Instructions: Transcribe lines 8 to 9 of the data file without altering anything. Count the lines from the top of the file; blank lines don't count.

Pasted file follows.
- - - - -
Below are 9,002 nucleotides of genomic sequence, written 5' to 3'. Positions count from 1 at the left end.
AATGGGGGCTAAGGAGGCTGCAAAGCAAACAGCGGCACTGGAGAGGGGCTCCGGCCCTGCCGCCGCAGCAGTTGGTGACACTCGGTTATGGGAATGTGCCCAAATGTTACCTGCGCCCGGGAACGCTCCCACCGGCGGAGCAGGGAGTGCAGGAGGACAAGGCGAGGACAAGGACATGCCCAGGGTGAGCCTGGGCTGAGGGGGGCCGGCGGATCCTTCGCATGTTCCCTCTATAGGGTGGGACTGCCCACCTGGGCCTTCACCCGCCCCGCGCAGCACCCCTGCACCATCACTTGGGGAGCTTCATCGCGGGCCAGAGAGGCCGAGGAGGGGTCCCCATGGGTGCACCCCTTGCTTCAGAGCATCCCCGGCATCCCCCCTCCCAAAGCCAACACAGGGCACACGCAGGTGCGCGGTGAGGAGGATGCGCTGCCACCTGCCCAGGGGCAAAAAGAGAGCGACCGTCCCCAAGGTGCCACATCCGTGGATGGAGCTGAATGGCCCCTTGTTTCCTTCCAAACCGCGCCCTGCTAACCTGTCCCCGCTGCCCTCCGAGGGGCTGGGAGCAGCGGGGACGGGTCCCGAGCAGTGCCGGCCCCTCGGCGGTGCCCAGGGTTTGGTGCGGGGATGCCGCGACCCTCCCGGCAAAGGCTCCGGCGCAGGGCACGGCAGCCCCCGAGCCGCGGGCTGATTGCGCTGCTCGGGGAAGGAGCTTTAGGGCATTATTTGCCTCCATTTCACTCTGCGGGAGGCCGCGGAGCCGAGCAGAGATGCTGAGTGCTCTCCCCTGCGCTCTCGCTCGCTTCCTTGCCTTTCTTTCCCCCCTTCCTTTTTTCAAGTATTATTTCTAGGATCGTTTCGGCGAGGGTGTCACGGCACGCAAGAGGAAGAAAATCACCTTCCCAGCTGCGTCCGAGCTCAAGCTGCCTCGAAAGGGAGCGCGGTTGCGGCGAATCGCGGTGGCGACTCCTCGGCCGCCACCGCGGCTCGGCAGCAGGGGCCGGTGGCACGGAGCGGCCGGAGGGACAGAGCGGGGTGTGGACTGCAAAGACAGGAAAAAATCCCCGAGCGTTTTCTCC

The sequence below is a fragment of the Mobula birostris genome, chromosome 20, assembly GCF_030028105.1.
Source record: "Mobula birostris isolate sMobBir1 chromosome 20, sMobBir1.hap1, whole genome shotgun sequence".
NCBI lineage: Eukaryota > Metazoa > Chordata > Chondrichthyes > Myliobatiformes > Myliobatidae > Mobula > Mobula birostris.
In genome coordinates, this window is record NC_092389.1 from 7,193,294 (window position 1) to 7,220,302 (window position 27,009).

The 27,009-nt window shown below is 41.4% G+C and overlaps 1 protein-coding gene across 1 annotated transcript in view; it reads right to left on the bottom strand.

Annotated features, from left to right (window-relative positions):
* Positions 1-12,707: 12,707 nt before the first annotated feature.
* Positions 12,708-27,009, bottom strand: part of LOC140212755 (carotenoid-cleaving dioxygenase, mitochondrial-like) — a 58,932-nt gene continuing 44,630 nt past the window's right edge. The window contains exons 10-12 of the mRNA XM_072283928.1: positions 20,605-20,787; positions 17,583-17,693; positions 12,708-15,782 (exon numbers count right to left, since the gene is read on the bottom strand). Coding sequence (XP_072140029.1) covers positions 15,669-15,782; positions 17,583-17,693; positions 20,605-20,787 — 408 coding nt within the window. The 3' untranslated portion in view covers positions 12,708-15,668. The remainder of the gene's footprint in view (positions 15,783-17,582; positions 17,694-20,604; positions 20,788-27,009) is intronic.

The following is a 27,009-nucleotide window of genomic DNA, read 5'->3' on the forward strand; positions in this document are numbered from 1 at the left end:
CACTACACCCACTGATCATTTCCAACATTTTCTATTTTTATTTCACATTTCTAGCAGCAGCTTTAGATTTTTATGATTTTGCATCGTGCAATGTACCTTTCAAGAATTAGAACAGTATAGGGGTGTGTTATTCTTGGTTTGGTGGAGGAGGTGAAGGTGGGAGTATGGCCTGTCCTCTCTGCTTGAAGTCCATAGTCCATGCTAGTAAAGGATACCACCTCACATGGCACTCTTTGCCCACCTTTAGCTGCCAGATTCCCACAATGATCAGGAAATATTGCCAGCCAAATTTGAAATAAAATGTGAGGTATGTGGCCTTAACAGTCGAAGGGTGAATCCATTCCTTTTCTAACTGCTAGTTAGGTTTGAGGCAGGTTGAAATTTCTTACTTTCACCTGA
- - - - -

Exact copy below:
Annotated features, from left to right (window-relative positions):
* Positions 1-12,707: 12,707 nt before the first annotated feature.